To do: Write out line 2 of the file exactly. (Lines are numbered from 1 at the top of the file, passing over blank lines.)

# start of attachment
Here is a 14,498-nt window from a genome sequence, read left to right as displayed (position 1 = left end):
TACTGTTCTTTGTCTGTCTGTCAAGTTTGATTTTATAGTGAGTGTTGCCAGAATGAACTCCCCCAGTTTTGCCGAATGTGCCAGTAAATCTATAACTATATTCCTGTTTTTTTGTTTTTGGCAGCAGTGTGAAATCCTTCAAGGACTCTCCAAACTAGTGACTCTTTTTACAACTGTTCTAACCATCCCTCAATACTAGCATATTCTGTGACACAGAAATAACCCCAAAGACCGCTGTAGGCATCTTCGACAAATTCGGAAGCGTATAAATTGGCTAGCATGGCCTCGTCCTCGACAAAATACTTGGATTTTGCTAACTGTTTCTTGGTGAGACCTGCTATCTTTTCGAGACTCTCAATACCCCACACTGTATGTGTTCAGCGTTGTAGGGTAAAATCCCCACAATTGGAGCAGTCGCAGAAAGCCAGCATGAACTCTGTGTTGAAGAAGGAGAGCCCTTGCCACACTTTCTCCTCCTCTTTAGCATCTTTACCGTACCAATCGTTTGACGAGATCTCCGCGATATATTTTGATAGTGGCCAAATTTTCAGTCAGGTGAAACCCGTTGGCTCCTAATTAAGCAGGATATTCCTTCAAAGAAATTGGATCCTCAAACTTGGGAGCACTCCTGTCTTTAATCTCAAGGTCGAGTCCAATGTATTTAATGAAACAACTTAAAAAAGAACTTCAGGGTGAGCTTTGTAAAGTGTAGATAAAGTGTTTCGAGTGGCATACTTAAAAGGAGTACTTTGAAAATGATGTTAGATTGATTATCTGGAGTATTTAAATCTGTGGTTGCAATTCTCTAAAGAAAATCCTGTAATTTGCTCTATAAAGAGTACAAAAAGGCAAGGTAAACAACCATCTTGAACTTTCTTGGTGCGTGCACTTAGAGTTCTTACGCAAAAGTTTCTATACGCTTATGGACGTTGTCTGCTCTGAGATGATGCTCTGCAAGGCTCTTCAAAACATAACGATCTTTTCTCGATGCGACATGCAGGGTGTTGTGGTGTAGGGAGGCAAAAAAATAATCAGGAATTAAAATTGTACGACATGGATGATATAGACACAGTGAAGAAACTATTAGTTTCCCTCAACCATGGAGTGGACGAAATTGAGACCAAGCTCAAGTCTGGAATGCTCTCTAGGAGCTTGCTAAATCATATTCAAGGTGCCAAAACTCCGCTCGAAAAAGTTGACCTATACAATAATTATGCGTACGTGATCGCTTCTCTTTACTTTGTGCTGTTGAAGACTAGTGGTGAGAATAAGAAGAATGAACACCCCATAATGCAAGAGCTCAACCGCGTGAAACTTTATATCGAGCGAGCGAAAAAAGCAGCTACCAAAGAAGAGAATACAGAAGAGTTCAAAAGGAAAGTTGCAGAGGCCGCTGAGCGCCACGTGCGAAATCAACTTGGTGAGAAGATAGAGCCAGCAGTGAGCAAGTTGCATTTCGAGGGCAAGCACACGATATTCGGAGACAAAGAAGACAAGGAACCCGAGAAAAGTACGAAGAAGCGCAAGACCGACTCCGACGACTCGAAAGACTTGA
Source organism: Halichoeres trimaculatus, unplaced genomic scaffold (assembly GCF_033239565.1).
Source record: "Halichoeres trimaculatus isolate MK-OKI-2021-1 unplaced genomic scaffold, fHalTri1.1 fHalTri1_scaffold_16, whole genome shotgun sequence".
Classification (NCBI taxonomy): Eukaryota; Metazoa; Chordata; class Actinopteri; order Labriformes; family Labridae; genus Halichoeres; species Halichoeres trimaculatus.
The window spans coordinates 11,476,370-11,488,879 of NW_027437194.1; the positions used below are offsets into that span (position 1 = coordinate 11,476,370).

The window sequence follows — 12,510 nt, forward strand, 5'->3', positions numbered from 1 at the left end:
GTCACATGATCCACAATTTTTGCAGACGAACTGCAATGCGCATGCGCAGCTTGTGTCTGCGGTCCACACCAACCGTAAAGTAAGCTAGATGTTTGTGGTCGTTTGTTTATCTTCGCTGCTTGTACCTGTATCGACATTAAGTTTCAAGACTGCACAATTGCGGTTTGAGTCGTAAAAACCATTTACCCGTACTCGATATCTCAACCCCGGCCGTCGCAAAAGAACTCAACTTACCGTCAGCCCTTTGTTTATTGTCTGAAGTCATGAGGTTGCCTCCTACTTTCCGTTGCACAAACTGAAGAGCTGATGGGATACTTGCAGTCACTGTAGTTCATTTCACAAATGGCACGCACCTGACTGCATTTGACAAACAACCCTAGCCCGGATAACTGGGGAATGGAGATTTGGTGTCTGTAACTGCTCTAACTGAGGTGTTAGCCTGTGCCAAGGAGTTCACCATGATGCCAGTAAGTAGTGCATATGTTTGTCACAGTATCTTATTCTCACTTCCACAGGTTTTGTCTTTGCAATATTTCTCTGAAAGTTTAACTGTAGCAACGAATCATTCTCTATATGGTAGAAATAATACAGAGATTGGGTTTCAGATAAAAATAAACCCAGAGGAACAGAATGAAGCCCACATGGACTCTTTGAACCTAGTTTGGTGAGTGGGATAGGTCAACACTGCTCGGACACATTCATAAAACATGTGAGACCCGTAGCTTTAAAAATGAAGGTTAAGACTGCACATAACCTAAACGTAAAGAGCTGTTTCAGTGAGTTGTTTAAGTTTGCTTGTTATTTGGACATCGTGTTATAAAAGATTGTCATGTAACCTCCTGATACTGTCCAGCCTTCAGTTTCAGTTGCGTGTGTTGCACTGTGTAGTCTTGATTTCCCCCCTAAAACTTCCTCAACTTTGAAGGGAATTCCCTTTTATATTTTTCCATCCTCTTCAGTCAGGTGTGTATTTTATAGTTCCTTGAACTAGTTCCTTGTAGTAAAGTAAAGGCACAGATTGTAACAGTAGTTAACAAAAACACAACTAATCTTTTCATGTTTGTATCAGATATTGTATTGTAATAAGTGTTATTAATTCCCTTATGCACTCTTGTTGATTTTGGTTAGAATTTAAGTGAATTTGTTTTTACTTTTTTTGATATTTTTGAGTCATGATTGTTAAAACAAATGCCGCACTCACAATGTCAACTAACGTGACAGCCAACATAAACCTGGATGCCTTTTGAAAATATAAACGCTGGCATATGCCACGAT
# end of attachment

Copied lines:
TACTGTTCTTTGTCTGTCTGTCAAGTTTGATTTTATAGTGAGTGTTGCCAGAATGAACTCCCCCAGTTTTGCCGAATGTGCCAGTAAATCTATAACTATATTCCTGTTTTTTTGTTTTTGGCAGCAGTGTGAAATCCTTCAAGGACTCTCCAAACTAGTGACTCTTTTTACAACTGTTCTAACCATCCCTCAATACTAGCATATTCTGTGACACAGAAATAACCCCAAAGACCGCTGTAGGCATCTTCGACAAATTCGGAAGCGTATAAATTGGCTAGCATGGCCTCGTCCTCGACAAAATACTTGGATTTTGCTAACTGTTTCTTGGTGAGACCTGCTATCTTTTCGAGACTCTCAATACCCCACACTGTATGTGTTCAGCGTTGTAGGGTAAAATCCCCACAATTGGAGCAGTCGCAGAAAGCCAGCATGAACTCTGTGTTGAAGAAGGAGAGCCCTTGCCACACTTTCTCCTCCTCTTTAGCATCTTTACCGTACCAATCGTTTGACGAGATCTCCGCGATATATTTTGATAGTGGCCAAATTTTCAGTCAGGTGAAACCCGTTGGCTCCTAATTAAGCAGGATATTCCTTCAAAGAAATTGGATCCTCAAACTTGGGAGCACTCCTGTCTTTAATCTCAAGGTCGAGTCCAATGTATTTAATGAAACAACTTAAAAAAGAACTTCAGGGTGAGCTTTGTAAAGTGTAGATAAAGTGTTTCGAGTGGCATACTTAAAAGGAGTACTTTGAAAATGATGTTAGATTGATTATCTGGAGTATTTAAATCTGTGGTTGCAATTCTCTAAAGAAAATCCTGTAATTTGCTCTATAAAGAGTACAAAAAGGCAAGGTAAACAACCATCTTGAACTTTCTTGGTGCGTGCACTTAGAGTTCTTACGCAAAAGTTTCTATACGCTTATGGACGTTGTCTGCTCTGAGATGATGCTCTGCAAGGCTCTTCAAAACATAACGATCTTTTCTCGATGCGACATGCAGGGTGTTGTGGTGTAGGGAGGCAAAAAAATAATCAGGAATTAAAATTGTACGACATGGATGATATAGACACAGTGAAGAAACTATTAGTTTCCCTCAACCATGGAGTGGACGAAATTGAGACCAAGCTCAAGTCTGGAATGCTCTCTAGGAGCTTGCTAAATCATATTCAAGGTGCCAAAACTCCGCTCGAAAAAGTTGACCTATACAATAATTATGCGTACGTGATCGCTTCTCTTTACTTTGTGCTGTTGAAGACTAGTGGTGAGAATAAGAAGAATGAACACCCCATAATGCAAGAGCTCAACCGCGTGAAACTTTATATCGAGCGAGCGAAAAAAGCAGCTACCAAAGAAGAGAATACAGAAGAGTTCAAAAGGAAAGTTGCAGAGGCCGCTGAGCGCCACGTGCGAAATCAACTTGGTGAGAAGATAGAGCCAGCAGTGAGCAAGTTGCATTTCGAGGGCAAGCACACGATATTCGGAGACAAAGAAGACAAGGAACCCGAGAAAAGTACGAAGAAGCGCAAGACCGACTCCGACGACTCGAAAGACTTGA